Reverse Marketing Case

Topics: Flour, Wheat, Bread Pages: 2 (792 words) Published: February 12, 2012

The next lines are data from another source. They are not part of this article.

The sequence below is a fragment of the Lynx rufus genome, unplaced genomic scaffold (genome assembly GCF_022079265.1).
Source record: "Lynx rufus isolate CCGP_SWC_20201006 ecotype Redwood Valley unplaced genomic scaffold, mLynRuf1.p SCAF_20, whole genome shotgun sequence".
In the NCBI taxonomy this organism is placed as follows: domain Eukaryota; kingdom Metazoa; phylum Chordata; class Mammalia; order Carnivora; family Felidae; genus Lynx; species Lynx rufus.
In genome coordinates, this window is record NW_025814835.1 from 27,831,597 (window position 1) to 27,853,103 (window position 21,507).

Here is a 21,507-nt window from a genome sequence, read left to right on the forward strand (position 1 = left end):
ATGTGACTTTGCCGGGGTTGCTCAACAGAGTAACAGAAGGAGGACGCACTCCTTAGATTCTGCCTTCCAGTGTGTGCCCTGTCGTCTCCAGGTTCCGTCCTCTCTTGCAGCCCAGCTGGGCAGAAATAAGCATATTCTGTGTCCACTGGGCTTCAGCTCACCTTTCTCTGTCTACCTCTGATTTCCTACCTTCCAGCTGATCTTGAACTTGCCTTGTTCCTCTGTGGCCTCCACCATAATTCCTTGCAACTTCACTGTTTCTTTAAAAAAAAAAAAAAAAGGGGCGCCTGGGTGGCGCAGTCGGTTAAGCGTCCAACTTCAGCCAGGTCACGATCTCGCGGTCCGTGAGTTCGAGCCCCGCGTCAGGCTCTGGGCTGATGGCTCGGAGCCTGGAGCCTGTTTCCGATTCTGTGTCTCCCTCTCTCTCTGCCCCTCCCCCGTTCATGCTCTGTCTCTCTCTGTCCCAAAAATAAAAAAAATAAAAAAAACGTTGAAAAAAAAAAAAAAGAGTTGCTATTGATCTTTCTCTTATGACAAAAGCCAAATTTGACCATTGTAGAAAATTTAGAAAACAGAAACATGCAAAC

The Reverse Marketing Framework: Case Malston Bakery Inc. Summary of the case: John Thomas is the Director of Purchasing of the Malston Bakery, a major bread producer. He feels really concerned by the augmentation of the costs generated mainly by important increases in flour prices, which represent 55% of the total cost of bread production. John Thomas has no results by negotiating purchasing prices with the six main flour mill suppliers, despite some repeated attempts. So he decides to conduct researches to understand how the price is built by millers and why they all offer the same kind of prices conditions. He sets several mill visits to observe the mill process and the establish contacts more successful. It appears that all millers are using a cost-price formula to estimate their selling prices. This formula is including: - Wheat purchasing cost, - The process of milling, - The cost of labor - Other costs. But the formula also cuts off: - The profits coming from the by-products delivered to the feed industry. And at the end of the calculation, all the millers are adding a 10% profit. John Thomas makes the conclusion that this margin of 10% could be a bit smaller given the high purchased volumes of Malston bakeries. But as the situation is in a dead-end street with the traditional bread wheat suppliers, John Thomas is looking for another kind of solution via a smaller mill company: Ross Mill Peter Hellibell is the new owner of a small soft wheat flour mill bought to the Ross brothers. In the dynamic of his new acquisition, Peter Hellibell has expressed his interest in expanding the current business of Ross Mill Company. John Thomas has known Ross Mill for 6 months as a potential supplier of soft wheat flour (used in the other activities of Malston bakeries like soft cakes and cookies). So John Thomas is seeing a real opportunity for developing a new bread flour source to find a way around Malston row material costs problem. On the other hand, for Peter...
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